“A couple of hours after this, local TMC leaders and their henchmen – about 150 of them – gathered around my house, abused, heckled and threatened my family, and forced me to sign a note saying I would distribute 300 tarpaulin sheets to villagers of my own accord,” Nilratan, who had gone underground soon after the incident, told NewsClick from an undisclosed location.
His family was attacked again on June 1. “They ransacked the entire house, and when they were unable to find him, they tore up our clothes and threatened us with physical and sexual violence if he did not surrender before them soon,” said his wife and his mother. “We submitted a written complaint to the Harwood Point Coastal Police Station, naming the accused. But the police refused to register an FIR,” they alleged.
Villagers who were part of the protest, including Nilratan and his companions, were named in an FIR lodged by local TMC leaders the following day, the villagers mentioned. “When we approached the police on June 3, they said they were under pressure to act against those named in the FIR. Although none of us are with the BJP, local TMC leaders spread a rumour that we are working for the saffron party,” Nilratan’s brother told NewsClick.
“They (TMC leaders) were keen to take all the credit for distributing relief, during the lockdown and after Amphan, and were very angry with us for participating in the protest on May 26. They have been threatening my family with dire consequences,” Nilratan’s friend, who leans towards the CPM, told NewsClick from an undisclosed location. “We are on the run because we could be killed if we return to the village,” he added.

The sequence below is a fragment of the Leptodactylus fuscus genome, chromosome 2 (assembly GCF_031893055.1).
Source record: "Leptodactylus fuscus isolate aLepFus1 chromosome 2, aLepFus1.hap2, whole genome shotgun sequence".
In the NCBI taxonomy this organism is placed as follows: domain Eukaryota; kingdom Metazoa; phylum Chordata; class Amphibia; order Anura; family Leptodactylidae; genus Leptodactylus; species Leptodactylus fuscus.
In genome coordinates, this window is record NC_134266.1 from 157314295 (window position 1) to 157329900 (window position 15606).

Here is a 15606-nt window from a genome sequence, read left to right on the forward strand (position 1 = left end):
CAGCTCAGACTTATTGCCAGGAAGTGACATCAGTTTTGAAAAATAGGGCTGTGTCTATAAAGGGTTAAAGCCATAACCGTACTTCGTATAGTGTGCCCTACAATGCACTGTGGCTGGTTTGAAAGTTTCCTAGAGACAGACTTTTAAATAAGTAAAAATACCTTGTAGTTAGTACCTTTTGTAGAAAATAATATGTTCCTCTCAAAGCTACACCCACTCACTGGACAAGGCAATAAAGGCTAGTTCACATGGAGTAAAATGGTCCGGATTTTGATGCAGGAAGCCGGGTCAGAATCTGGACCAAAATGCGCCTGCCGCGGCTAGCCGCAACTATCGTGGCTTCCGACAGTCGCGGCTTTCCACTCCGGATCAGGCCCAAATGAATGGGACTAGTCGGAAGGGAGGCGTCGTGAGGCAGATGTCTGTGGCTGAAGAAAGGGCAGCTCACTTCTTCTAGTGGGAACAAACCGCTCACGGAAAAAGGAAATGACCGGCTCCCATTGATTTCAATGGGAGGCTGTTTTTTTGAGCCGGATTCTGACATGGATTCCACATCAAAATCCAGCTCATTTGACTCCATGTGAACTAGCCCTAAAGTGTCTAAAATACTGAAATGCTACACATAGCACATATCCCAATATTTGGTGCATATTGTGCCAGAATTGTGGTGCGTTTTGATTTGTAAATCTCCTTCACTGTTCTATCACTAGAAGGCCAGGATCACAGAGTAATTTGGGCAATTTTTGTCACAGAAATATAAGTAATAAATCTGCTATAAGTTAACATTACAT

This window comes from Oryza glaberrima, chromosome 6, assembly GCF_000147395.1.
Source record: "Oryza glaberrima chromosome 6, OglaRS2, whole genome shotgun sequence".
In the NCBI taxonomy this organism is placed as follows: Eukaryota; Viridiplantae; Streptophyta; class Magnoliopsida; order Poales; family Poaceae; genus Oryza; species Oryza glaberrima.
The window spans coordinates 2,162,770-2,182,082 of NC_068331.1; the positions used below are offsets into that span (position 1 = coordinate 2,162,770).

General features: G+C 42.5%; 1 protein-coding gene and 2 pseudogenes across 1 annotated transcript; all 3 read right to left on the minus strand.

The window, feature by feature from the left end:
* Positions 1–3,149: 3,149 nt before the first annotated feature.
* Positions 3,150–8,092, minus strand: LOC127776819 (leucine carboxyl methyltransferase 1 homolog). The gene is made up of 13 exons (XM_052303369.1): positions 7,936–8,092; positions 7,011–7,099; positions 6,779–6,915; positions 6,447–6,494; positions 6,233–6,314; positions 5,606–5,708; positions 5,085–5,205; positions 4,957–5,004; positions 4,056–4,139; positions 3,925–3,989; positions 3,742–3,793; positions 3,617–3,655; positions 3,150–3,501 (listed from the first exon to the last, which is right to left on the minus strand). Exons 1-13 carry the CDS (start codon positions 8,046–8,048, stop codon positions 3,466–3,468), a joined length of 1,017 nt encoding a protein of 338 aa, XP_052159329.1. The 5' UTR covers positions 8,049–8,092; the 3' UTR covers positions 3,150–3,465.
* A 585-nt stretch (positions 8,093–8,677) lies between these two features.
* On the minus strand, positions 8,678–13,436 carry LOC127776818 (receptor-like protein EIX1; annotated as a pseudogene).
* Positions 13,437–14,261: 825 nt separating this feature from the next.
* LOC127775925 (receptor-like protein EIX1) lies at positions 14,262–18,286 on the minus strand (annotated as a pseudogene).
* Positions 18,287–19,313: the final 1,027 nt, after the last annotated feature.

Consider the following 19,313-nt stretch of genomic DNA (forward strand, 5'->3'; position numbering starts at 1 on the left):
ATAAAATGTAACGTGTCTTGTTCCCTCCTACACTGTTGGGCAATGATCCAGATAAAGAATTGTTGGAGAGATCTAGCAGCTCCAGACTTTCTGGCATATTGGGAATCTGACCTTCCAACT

Villagers from Sulkuni, Sagar, Patharpratima and the G-Plot islands in the Sundarbans, said that local TMC leaders were distributing relief materials themselves, even when it came from civil society groups and NGOs.
“We lost all the vegetables in our farms; our betel plantations are destroyed and houses are in shambles. Yet, we have not been provided any relief, whereas those associated with the ruling party have received tarpaulin and dry ration on three to four occasions since Amphan,” a group of villagers in Sulkuni island, who had voted for the BJP in the recent polls, told NewsClick.
Rabindrabath Das, a BJP booth president from G-Plot island, echoed their statements. “When an elected panchayat member of the TMC urged her party leaders to distribute relief in a fair manner, they stopped keeping her in the loop, and took away her official seal,” he alleged.
Like Nilratan, Das said he feared for his life and was keeping a low profile to avoid a direct confrontation with TMC leaders who enjoy unbridled power in the area. “They are even asking NGOs who bring relief to our area to cough up exorbitant sums to unload dry ration, mosquito nets, clothes and other relief materials from boats on to the island,” he alleged.
Volunteers of Amphan Relief Network, an assemblage of civil society groups and NGOs, corroborated these claims, saying local TMC leaders were taking away all the relief materials being provided by them, and were hoarding them in panchayat buildings.
“If we insist on distributing relief ourselves, they are providing us with lists of eligible persons and forcing us to stick to it, despite us having specific information about many villagers who have suffered heavy losses and are being denied access to relief,” said Pintu Das, a PhD scholar at the Centre for Studies in Social Sciences, Kolkata, who is engaged in relief activities in the area alongside his peers from Jadavpur University.